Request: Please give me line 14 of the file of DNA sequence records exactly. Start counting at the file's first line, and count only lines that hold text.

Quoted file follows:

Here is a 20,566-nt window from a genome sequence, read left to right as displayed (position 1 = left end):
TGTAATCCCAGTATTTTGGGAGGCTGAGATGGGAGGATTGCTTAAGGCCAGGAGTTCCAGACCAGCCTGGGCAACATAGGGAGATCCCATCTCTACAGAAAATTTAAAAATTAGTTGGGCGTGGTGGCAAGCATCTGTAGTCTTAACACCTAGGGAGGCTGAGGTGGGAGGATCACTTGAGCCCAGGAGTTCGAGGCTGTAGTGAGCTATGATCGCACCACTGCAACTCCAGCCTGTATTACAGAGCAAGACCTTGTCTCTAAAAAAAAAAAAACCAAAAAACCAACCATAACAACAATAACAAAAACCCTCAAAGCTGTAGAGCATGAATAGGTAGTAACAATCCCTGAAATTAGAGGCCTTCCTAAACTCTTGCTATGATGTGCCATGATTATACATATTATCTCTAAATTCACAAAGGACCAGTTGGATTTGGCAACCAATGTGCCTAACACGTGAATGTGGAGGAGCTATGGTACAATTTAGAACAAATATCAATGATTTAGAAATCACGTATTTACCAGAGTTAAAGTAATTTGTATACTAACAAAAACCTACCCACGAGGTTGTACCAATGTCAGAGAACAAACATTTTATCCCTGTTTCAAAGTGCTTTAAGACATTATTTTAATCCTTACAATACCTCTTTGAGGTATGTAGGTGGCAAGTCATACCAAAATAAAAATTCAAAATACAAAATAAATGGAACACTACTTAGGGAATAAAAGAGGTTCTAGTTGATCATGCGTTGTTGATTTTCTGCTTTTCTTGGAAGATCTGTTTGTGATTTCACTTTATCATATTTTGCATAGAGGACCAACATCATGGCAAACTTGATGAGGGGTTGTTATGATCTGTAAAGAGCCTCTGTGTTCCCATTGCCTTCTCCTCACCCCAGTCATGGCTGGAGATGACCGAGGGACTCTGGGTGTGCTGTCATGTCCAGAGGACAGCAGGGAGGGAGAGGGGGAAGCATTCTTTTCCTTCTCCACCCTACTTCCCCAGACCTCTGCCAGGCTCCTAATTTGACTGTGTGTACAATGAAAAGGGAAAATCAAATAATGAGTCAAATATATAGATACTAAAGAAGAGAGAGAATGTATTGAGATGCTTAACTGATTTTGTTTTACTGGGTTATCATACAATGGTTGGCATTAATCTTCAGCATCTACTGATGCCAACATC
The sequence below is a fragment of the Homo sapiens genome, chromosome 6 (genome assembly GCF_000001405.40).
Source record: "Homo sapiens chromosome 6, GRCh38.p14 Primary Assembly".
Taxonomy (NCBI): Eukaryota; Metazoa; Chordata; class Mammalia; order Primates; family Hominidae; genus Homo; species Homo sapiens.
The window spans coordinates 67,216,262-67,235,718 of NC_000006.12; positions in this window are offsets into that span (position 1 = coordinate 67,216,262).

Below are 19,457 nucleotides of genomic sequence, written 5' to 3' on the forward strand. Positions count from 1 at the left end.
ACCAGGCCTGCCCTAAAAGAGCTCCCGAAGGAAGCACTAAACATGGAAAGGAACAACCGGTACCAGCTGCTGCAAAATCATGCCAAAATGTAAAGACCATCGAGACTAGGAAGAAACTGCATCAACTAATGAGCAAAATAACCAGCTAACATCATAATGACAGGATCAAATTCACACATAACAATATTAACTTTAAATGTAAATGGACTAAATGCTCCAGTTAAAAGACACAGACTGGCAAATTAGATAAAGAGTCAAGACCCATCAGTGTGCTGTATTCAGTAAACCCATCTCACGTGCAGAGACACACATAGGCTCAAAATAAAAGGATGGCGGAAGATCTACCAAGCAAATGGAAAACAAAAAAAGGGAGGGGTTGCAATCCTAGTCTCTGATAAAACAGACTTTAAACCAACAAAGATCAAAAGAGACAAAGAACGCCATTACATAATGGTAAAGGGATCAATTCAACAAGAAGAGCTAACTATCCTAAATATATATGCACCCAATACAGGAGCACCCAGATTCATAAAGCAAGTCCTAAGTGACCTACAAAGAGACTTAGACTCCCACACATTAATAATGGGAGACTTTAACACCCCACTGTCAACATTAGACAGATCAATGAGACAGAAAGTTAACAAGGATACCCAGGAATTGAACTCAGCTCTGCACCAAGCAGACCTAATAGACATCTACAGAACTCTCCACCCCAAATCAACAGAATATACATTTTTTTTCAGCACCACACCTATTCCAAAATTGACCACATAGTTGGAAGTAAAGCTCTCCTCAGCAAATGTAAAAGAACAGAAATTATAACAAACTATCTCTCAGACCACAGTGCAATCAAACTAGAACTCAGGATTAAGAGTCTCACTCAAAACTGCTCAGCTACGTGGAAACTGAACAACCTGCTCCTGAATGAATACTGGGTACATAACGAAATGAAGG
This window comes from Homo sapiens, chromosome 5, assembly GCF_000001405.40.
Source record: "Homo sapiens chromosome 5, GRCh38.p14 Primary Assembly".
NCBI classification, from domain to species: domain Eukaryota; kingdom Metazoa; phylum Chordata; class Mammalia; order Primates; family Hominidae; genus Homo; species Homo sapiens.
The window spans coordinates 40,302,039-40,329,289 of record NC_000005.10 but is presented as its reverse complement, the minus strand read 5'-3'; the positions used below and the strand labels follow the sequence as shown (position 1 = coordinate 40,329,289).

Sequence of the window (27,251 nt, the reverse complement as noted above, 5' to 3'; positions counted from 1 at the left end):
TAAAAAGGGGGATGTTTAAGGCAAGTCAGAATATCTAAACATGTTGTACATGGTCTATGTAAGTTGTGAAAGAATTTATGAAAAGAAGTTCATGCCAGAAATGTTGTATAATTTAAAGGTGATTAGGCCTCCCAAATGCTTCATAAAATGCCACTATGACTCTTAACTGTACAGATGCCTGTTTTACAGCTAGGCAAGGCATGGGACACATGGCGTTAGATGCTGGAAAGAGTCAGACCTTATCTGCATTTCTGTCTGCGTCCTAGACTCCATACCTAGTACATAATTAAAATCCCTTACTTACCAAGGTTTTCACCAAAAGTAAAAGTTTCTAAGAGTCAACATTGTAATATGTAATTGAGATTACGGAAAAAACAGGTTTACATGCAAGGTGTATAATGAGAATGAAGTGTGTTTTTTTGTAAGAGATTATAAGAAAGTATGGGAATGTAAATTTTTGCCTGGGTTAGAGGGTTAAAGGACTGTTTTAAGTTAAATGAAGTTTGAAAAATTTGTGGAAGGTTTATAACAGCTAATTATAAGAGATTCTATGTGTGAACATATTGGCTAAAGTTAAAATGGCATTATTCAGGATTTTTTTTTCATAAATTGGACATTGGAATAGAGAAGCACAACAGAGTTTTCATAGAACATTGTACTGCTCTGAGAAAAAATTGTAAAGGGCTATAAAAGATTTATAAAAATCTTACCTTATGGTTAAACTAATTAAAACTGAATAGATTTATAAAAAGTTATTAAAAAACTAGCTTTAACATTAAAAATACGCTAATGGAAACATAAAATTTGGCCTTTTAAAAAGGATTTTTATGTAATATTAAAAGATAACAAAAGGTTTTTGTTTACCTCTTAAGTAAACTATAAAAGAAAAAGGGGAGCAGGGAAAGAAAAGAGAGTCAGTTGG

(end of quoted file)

TAAAAAGGGGGATGTTTAAGGCAAGTCAGAATATCTAAACATGTTGTACATGGTCTATGTAAGTTGTGAAAGAATTTATGAAAAGAAGTTCATGCCAGAAATGTTGTATAATTTAAAGGTGATTAGGCCTCCCAAATGCTTCATAAAATGCCACTATGACTCTTAACTGTACAGATGCCTGTTTTACAGCTAGGCAAGGCATGGGACACATGGCGTTAGATGCTGGAAAGAGTCAGACCTTATCTGCATTTCTGTCTGCGTCCTAGACTCCATACCTAGTACATAATTAAAATCCCTTACTTACCAAGGTTTTCACCAAAAGTAAAAGTTTCTAAGAGTCAACATTGTAATATGTAATTGAGATTACGGAAAAAACAGGTTTACATGCAAGGTGTATAATGAGAATGAAGTGTGTTTTTTTGTAAGAGATTATAAGAAAGTATGGGAATGTAAATTTTTGCCTGGGTTAGAGGGTTAAAGGACTGTTTTAAGTTAAATGAAGTTTGAAAAATTTGTGGAAGGTTTATAACAGCTAATTATAAGAGATTCTATGTGTGAACATATTGGCTAAAGTTAAAATGGCATTATTCAGGATTTTTTTTTCATAAATTGGACATTGGAATAGAGAAGCACAACAGAGTTTTCATAGAACATTGTACTGCTCTGAGAAAAAATTGTAAAGGGCTATAAAAGATTTATAAAAATCTTACCTTATGGTTAAACTAATTAAAACTGAATAGATTTATAAAAAGTTATTAAAAAACTAGCTTTAACATTAAAAATACGCTAATGGAAACATAAAATTTGGCCTTTTAAAAAGGATTTTTATGTAATATTAAAAGATAACAAAAGGTTTTTGTTTACCTCTTAAGTAAACTATAAAAGAAAAAGGGGAGCAGGGAAAGAAAAGAGAGTCAGTTGG